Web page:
May 6, 2016
From the desk of Sen. Rob Standridge


Under Oklahoma’s constitution, the Legislature must complete its work by no later than 5 p.m. on the last Friday in May.  That means we have three weeks left to complete all action on measures dealing with state laws, proposed state questions and pass a balanced budget for  Fiscal Year 2017, which begins this coming July 1.

Since February, we’ve debated and voted on hundreds of pieces of legislation.  Among those bills supported by both chambers and signed into law by the governor were four measures which represent a significant step in criminal justice reform.  Oklahoma leads the nation in the incarceration of women, and we’re the third highest in the nation for the incarceration of men. But many of those in prison were convicted of nonviolent offenses, and despite a Department of Corrections budget that has more than quadrupled in 30 years, our prisons continue to house far more inmates than they were designed to hold.

One of the most important roles of prisons is to make sure those individuals convicted of violent crimes are prevented from being able to claim more victims–the reform measures signed by the governor focus on how our courts handle nonviolent offenses. Those who break such laws will be held accountable, but these changes are aimed at making the punishments better fit the crimes.  This in turn will help us begin to address our chronic prison overcrowding problem, and redirect savings to other core government services, including public education, healthcare and mental health—services that can reduce the number of individuals who would otherwise end up behind bars.

We also approved legislation that will give judges the authority to consider post-traumatic stress disorder (PTSD) as a mitigating factor when making sentencing decisions for veterans.  The U.S. Department of Veterans Affairs reports that eleven percent of Afghanistan and Iraq veterans and 15 percent of Vietnam veterans have been diagnosed with PTSD.  However, that number could be higher—unfortunately many veterans do not seek treatment and therefore are never diagnosed.  The whole idea is to make sure veterans who may have acted out and gotten in trouble with the law as a direct result of behaviors tied to PTSD can be directed toward treatment, rather than being sent to jail.

We’ve approved the Mark Costello Act, named for Oklahoma’s late Labor Commissioner.  A son, who has struggled with mental illness for years, faces a murder charge in Commissioner Costello’s death.  This new law will help families get assisted outpatient treatment for adult relatives with mental illness before a situation reaches a crisis.  The bill was championed by Commissioner Costello’s widow, Cathy.

I was successful in getting the  House and Senate to call for a Convention of the States.  Oklahoma became the 29th state of the required 34 states to ask Congress for a convention.  If such a convention is convened, my legislation calls for the consideration of amendments to the U.S. Constitution to control federal spending, stop federal overreach, and enact term limits at the federal level.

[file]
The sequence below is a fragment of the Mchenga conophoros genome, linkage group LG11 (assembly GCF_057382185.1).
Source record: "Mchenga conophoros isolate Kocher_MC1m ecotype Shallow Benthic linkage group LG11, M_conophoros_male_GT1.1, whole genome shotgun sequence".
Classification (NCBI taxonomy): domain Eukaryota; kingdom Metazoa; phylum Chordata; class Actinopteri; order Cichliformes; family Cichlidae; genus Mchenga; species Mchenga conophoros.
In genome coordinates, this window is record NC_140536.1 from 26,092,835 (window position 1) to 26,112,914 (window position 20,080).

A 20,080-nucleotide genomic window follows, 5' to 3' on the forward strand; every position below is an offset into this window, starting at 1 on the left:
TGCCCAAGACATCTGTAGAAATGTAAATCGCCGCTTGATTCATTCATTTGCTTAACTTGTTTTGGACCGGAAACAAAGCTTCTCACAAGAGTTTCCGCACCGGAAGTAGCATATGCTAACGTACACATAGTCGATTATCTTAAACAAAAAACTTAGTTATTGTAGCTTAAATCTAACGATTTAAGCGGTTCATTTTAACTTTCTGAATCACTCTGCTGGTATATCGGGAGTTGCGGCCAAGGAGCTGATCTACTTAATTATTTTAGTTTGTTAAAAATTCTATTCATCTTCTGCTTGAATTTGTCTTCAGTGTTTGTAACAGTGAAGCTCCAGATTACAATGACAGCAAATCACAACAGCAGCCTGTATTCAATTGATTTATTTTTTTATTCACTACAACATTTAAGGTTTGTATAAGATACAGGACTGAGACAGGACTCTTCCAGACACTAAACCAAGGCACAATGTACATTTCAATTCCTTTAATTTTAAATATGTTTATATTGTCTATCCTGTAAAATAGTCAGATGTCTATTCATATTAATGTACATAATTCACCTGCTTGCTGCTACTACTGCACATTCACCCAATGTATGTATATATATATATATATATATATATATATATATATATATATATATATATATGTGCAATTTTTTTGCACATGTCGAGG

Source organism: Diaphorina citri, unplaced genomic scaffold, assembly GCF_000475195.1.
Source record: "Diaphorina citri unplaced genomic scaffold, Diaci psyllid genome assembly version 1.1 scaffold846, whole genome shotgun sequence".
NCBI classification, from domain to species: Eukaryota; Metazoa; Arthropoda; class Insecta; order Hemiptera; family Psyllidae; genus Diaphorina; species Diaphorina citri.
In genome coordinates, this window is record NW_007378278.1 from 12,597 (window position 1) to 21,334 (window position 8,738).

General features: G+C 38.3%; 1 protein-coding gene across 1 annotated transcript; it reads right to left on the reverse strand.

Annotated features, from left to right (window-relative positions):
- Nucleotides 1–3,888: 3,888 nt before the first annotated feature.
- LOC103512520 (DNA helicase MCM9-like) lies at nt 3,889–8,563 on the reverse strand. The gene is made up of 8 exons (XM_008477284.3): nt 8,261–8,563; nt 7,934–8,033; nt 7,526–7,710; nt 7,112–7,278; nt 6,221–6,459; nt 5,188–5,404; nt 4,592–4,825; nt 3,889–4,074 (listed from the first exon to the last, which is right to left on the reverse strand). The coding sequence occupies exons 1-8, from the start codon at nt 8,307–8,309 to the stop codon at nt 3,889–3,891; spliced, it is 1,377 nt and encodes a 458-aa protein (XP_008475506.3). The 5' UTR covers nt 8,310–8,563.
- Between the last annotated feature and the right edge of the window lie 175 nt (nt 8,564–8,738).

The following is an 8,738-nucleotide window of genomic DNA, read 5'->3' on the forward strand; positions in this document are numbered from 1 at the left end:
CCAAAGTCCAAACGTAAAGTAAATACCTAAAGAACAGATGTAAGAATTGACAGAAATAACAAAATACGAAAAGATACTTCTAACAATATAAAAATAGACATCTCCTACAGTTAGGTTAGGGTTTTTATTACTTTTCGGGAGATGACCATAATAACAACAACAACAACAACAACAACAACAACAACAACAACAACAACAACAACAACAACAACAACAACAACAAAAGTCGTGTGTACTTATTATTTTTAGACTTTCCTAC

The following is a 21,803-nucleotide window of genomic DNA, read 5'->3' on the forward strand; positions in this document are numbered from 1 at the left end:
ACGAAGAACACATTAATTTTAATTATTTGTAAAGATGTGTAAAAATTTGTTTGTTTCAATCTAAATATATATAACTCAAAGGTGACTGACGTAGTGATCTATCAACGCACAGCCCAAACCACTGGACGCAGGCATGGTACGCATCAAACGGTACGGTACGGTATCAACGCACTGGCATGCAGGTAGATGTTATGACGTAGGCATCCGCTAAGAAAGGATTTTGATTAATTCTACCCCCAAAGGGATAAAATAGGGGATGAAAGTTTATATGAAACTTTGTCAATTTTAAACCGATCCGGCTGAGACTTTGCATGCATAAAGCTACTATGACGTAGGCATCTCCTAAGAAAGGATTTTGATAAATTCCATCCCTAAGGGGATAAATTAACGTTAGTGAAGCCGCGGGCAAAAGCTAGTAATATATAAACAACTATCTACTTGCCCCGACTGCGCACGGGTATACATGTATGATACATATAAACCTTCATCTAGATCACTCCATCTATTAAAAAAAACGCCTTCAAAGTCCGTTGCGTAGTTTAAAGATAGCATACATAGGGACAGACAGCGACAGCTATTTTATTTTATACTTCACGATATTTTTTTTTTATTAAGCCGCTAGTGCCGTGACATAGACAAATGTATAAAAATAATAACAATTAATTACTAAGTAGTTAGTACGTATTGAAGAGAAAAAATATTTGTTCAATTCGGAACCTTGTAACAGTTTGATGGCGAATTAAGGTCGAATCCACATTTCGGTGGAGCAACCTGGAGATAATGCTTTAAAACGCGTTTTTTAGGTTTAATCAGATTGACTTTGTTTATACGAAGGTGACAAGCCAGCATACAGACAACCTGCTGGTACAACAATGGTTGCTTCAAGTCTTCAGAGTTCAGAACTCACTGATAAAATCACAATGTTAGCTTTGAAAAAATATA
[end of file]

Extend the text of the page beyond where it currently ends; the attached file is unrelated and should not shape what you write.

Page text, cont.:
These are just a few examples of legislation we’ve been working on this session that will address concerns and needs in a variety of areas of public policy and state law.  Of course the biggest challenge we face this session is how to deal with a $1.3 billion decrease in available state funding for the FY ’17 budget.  Since before the session even began in February, meetings were taking place so we could begin the process of considering responsible options to reduce the budget gap and enable us to shield core services from devastating cuts.

This past week the House and Senate Joint Committees on Appropriations and Budget approved a slate of reforms that would generate approximately $190 million to help address the $1.3 billion budget shortfall. These bills reform various tax credits and incentive programs, generating new revenues for the state.  Additional measures that will reform more of these programs will be voted on in the coming days.

Unlike the federal government, Oklahoma has a balanced budget amendment in its constitution that ensures the Legislature cannot appropriate more dollars than are available.  The final budget will be balanced—and to achieve that, there will have to be some budget reductions.  Our goal is to reduce the size of those reductions by reforming credits and incentives, as well as passing reforms that will improve the budgeting process so we can better protect public education, public safety, health care and mental health programs, and child welfare programs aimed at protecting Oklahoma’s most vulnerable infants and children.

            To contact me at the Capitol, please write to Senator Rob Standridge, State Capitol, 2300 N. Lincoln Blvd. Room 417A, Oklahoma City, OK, 73105, email me at, or call (405) 521-5535.

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